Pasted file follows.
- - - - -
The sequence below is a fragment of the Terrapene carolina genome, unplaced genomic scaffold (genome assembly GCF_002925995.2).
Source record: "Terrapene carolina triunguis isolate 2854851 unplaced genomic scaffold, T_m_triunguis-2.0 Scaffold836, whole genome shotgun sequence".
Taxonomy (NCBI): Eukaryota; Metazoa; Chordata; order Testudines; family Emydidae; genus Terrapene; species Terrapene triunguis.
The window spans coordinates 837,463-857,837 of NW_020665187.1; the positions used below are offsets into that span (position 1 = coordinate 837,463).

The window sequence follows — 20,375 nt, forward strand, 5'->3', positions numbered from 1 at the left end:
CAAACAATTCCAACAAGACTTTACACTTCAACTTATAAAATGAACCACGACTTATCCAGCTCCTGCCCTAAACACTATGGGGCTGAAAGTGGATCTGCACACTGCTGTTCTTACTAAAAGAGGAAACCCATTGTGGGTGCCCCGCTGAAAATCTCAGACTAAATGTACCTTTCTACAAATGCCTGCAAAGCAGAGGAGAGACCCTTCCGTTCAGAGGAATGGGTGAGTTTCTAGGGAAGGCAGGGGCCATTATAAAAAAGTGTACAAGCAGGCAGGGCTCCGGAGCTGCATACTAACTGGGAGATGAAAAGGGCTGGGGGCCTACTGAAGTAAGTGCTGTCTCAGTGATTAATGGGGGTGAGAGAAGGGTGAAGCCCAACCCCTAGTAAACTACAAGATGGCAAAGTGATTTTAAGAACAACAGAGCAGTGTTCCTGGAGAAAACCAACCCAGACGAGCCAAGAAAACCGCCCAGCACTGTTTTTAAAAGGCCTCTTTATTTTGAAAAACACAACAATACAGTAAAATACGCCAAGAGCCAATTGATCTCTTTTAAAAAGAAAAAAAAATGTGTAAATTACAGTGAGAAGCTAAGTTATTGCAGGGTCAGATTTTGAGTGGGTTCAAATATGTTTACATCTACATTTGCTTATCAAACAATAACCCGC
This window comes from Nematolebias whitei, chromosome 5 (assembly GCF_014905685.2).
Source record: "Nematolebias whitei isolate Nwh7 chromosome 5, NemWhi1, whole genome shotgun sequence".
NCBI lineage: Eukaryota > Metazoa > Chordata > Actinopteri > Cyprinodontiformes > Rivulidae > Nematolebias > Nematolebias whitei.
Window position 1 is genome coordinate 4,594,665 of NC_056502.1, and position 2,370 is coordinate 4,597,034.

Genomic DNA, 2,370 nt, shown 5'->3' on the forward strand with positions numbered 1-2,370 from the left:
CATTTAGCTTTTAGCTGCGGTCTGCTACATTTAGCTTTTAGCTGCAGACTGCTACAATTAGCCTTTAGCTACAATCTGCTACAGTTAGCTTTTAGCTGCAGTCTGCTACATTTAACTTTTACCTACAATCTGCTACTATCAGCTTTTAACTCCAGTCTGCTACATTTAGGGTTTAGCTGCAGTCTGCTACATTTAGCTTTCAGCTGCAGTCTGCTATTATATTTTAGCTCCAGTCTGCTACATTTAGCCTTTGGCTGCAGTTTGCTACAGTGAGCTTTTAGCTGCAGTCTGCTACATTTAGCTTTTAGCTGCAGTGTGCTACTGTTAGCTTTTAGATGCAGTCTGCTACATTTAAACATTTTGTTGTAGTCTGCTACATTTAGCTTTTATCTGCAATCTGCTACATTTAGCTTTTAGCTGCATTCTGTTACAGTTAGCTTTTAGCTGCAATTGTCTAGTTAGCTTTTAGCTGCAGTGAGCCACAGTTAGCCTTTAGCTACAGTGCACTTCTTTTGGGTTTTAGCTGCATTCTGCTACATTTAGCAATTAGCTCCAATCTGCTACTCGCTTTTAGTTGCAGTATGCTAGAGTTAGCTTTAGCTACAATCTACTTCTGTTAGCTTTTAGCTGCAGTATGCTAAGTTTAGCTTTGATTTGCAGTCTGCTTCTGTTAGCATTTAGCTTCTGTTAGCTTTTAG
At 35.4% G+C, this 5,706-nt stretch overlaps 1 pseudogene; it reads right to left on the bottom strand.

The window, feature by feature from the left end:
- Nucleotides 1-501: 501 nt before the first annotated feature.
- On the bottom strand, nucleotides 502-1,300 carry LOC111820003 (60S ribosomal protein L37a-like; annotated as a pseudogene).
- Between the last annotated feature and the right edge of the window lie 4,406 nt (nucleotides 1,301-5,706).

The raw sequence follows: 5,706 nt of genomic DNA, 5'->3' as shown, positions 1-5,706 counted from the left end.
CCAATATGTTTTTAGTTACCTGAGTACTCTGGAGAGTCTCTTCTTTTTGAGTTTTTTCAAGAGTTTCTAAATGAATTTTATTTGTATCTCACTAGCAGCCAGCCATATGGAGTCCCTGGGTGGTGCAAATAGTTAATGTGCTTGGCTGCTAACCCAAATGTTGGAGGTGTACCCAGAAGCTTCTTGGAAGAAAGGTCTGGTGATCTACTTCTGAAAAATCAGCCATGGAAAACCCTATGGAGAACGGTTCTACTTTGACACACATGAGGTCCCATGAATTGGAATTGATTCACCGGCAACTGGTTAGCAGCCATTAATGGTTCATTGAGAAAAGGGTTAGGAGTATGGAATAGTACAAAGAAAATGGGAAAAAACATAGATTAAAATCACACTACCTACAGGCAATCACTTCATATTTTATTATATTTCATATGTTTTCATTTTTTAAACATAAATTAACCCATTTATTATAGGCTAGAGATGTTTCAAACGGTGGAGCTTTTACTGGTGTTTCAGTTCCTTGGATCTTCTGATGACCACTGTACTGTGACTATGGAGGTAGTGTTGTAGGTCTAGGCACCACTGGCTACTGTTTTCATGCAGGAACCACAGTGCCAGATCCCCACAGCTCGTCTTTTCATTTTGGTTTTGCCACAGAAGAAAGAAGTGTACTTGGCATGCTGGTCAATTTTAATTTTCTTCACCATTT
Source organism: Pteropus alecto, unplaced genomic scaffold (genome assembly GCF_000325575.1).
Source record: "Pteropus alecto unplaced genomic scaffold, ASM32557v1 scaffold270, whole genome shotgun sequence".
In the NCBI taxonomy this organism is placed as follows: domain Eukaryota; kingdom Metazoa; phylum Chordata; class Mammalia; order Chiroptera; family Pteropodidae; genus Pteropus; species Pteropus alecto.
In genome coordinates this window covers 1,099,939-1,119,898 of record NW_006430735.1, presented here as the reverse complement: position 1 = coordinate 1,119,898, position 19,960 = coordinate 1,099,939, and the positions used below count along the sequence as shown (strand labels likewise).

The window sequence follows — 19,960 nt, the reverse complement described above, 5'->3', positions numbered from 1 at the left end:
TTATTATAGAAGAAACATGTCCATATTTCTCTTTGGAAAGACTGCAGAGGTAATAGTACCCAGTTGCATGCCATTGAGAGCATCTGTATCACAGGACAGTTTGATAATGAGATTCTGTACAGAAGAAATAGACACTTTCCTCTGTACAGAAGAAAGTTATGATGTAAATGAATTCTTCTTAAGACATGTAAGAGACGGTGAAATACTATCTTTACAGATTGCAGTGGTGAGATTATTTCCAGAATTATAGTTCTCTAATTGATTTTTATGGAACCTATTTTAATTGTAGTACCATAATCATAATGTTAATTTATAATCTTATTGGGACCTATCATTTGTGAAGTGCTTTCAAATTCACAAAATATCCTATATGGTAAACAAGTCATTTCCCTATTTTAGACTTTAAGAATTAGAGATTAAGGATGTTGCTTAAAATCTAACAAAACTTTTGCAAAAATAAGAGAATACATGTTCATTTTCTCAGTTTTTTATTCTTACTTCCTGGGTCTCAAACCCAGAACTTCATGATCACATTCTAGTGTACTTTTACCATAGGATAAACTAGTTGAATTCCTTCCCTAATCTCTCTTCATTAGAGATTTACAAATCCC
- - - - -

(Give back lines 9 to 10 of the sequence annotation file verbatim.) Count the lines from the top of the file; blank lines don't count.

NCBI lineage: Eukaryota > Metazoa > Chordata > Actinopteri > Cyprinodontiformes > Rivulidae > Nematolebias > Nematolebias whitei.
Window position 1 is genome coordinate 4,594,665 of NC_056502.1, and position 2,370 is coordinate 4,597,034.